The National Trust for Scotland has announced a series of emergency actions in response to income loses and poor stock market conditions because of the Covid-19 pandemic.The heritage body has warned that expected losses will equal its financial reserves, putting the future of 88 properties, 300,000-plus artefacts and land it manages at risk.
Its emergencies measures include:
- Placing 429 permanent members of staff at risk of redundancy
- Opening a formal consultation process with its recognised trade union, Prospect
- Approaching grant-giving bodies and the Scottish government for financial support
- Seeking to sell non-heritage land and property
- Scaling-back operations with 27 key properties potentially reopened this year on a limited basis, with others following next year
- Preparing to launch an emergency fundraising appeal.
Closing its sites and holiday accommodation during the busiest part of the visitor season, coupled with people giving up their membership, means the trust’s total charitable income from all sources is forecast to be down £28m this year – and is expected to fall again in 2021 even if current restrictions are relaxed.It has also suffered estimated investment losses of £46m due to stock market conditions.
‘With some level of restrictions likely to apply post lockdown, and having effectively missed the busiest part of the visitor season, I see little prospect of us being able to return to more normal levels of membership, visitation and income for the rest of this year and beyond,” says Simon Skinner, the trust’s chief executive.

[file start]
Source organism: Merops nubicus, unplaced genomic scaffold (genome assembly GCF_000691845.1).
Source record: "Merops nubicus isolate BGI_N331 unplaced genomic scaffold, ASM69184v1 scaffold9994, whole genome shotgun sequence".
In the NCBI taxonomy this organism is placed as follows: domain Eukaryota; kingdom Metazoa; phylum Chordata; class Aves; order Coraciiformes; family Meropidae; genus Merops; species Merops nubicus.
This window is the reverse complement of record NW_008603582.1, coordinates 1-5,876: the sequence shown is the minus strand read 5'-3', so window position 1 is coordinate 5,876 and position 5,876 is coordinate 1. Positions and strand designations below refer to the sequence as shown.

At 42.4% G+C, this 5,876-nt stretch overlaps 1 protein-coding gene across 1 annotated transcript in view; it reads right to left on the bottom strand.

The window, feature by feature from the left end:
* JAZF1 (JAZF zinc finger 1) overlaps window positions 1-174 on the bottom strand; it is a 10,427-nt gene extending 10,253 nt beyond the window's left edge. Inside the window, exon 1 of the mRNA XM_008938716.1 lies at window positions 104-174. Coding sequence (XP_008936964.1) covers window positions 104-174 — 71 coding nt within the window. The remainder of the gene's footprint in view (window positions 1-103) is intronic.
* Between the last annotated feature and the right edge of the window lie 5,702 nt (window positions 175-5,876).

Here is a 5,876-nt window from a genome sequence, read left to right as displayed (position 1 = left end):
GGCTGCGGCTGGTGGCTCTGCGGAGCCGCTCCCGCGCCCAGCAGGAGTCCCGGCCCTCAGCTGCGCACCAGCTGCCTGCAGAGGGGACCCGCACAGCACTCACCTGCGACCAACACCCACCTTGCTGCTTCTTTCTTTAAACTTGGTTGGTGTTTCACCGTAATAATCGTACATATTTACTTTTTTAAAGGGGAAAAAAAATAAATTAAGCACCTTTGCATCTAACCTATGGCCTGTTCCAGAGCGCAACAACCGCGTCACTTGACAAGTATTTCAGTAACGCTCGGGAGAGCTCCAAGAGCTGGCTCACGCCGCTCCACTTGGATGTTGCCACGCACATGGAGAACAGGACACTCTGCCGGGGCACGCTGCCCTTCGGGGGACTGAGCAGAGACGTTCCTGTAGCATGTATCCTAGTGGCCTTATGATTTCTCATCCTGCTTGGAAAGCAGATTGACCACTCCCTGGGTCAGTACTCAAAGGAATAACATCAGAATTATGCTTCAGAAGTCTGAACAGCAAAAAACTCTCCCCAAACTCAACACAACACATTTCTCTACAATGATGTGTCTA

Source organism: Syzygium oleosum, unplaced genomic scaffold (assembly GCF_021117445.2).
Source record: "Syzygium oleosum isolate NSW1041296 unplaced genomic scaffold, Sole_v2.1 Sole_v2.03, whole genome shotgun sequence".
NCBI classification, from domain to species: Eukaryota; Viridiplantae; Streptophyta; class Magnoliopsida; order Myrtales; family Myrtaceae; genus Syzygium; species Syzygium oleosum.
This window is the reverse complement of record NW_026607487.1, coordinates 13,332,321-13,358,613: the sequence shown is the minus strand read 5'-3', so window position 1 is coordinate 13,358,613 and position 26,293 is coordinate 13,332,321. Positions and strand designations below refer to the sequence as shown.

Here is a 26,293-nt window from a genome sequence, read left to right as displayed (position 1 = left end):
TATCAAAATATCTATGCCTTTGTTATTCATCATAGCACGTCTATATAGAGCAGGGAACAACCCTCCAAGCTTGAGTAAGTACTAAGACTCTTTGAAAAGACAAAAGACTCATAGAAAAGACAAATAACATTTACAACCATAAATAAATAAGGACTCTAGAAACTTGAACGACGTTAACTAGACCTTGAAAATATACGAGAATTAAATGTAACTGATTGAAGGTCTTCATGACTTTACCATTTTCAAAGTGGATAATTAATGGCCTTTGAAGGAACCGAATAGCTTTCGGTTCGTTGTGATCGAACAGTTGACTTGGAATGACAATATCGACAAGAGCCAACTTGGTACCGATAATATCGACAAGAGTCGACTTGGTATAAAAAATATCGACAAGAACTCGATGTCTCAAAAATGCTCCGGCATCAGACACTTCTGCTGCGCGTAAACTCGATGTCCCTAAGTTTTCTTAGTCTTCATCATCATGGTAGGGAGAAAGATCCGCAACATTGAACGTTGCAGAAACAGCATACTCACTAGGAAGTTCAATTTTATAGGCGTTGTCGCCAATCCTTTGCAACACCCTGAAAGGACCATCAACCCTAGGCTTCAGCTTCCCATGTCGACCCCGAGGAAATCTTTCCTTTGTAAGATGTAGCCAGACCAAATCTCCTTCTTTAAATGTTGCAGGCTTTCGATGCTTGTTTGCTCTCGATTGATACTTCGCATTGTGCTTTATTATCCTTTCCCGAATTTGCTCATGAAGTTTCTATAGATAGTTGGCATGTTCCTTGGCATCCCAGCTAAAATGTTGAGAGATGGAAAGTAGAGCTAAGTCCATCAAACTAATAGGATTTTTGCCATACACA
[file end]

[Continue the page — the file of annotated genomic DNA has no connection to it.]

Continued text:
“Even after we’ve done all we can to stave off the worst, it’s crystal clear that we need radical action if we are to buy more time that will give the trust space to overcome income loss and weather depressed economic conditions.”
The Scottish government has not announced any specific policies relating to museums reopening and is still advising people to stay home.
Once the lifting of restrictions is announced, the trust will scale back its current offering and introduce a phased re-opening of a core of 27 built heritage properties around the country, primarily those best able to accommodate social distancing.
The remainder of its properties will be managed on a care and maintenance basis, with the aim of opening a further 18 in 2021, and the rest once there is a general upturn in the economy and its capital reserves.
As well as looking to restructure its workforce, the trust is reviewing back office functions – meaning that more posts are likely to be at risk.
“This is a huge blow to workers at National Trust for Scotland who will be extremely worried about their futures,” says David Avery, a Prospect negotiator. “We will do all we can to support members and argue strongly for the retention of jobs.
“Prospect will be raising this issue with the Scottish government as a matter of urgency. We are working with our members to see what steps can be feasibly taken at governmental level to support Scotland’s cultural and tourism sectors.
“National Trust for Scotland has custodianship of many of Scotland's iconic landscapes and locations, which are key to rebuilding and recovering our economic and cultural life – they can’t do that if they are closed."